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Teachable Moment: Telemarketing Suit Against Carnival Cruise Lines

April 10, 2015
By Mae Kowalke - Telemarketing Software Contributor

Laws exist for when ethics fail, at least in theory. Caribbean Cruise Lines (CCL (News - Alert)) and its partners found this out the hard way when someone in their marketing department thought they could sneak in telemarketing efforts under the guise of political survey calls, which are exempt from do not call and automated calling rules.

The Federal Trade Commission (FTC (News - Alert)) and a dozen state attorneys general sued CCL and several of its partners recently for offering vacation “add-ons” after political calls, and CCL recently settled in the case in agreeing to pay $500,000 of a $7.2 million penalty.

CCL and its partners had run an extensive calling campaign that included between 12 and 15 million calls per day for approximately ten months. These calls offered a political survey, but they also invited consumers to “press one” to receive a “free” two-day cruise to the Bahamas. When consumers opted to learn more, a live telemarketer working on behalf of CCL then came on the line and offered pre-cruise hotels, excursions and other value packages.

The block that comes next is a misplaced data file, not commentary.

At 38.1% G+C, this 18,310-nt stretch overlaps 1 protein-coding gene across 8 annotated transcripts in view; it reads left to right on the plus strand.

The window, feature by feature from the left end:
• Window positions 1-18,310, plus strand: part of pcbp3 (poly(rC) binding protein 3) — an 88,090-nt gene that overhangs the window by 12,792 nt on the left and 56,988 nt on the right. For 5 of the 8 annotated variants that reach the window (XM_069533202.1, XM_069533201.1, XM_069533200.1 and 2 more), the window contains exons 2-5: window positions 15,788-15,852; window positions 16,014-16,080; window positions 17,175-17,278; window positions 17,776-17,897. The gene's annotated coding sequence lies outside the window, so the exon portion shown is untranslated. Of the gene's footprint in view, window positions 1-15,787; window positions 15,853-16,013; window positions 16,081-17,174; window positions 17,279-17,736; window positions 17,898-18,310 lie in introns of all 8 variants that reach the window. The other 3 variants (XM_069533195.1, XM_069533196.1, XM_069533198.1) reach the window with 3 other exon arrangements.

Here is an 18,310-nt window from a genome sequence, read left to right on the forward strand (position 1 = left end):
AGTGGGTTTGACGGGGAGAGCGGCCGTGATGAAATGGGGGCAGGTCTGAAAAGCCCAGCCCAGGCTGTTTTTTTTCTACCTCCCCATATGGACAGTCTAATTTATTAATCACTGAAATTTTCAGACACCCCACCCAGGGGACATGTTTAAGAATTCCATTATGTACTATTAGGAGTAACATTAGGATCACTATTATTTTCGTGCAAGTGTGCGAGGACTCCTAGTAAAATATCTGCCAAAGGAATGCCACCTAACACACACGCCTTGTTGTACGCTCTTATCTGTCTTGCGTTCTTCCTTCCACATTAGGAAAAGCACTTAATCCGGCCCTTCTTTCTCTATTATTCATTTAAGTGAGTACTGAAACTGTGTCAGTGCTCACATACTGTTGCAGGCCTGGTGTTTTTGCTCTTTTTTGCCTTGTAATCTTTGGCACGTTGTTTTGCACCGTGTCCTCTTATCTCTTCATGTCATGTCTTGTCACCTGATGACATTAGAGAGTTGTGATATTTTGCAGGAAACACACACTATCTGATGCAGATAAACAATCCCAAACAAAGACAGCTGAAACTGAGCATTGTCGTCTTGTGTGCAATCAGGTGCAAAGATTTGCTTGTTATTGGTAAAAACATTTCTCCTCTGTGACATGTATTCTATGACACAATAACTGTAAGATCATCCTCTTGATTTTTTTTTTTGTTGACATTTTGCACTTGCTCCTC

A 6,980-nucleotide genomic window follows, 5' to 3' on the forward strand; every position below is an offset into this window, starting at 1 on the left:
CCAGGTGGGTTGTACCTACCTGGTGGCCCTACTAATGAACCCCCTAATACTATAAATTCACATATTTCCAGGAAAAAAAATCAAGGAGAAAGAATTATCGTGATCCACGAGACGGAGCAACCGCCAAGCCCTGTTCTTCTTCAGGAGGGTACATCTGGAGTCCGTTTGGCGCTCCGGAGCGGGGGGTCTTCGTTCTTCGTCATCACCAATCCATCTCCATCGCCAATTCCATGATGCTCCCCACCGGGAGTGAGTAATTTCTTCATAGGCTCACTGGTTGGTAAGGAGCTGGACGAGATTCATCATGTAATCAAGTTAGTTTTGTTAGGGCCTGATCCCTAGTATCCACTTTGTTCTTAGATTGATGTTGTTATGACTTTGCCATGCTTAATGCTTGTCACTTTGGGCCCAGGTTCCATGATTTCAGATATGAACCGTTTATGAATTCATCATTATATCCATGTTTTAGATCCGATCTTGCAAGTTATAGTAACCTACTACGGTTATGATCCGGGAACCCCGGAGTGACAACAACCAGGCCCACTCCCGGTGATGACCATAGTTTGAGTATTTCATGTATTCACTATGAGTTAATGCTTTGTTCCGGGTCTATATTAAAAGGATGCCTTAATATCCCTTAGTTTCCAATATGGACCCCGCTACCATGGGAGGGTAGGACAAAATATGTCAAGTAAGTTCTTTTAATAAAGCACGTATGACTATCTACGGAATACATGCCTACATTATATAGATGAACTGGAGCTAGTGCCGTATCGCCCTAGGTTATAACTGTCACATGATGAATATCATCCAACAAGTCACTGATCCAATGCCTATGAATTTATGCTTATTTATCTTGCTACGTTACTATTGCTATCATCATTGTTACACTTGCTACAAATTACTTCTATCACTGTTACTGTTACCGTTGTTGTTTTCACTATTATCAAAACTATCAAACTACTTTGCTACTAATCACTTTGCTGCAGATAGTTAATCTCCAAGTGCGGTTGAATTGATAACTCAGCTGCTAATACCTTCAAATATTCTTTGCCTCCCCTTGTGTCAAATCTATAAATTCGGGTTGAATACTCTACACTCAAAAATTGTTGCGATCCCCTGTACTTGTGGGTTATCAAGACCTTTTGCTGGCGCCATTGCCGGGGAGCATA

The FTC prohibits automated calls from telemarketers except with prior express consent, which this calling campaign did not have. CCL and its partners apparently thought they could get around this regulation by hiding the telemarketing effort within a purported political call, but clearly this was a telemarketing effort in practice. While the calls may have started as political calls, when they went for the upsell these calls became telemarketing efforts, according to the FCC (News - Alert).

There are several takeaways from this lawsuit, the most important of which is to let ethics guide marketing efforts. It is hard to imagine that these calls were anything but an attempt to bypass the regulations, and CCL and its partners could have avoided the legal trouble had they actually kept consumer rights in mind.

Also, this case highlights that companies are not actually required to place the calls to fall under FTC jurisdiction. A company that pays another company or directs people to make such calls also can fall afoul with the FTC regulations for automated calls.

The FTC complaint charged a group of five companies and their individual owner with assisting and facilitating the illegal cruise calls, showing that partners also can be held liable.

Further, this suit shows that both the FTC and individual states aggressively prosecute offenders, so these are not toothless regulations that are poorly enforced.

Automated calling is a powerful tool in the marketing and sales toolbox, but it must be conducted responsibly. This means following all applicable rules, something Carnival failed to put into practice.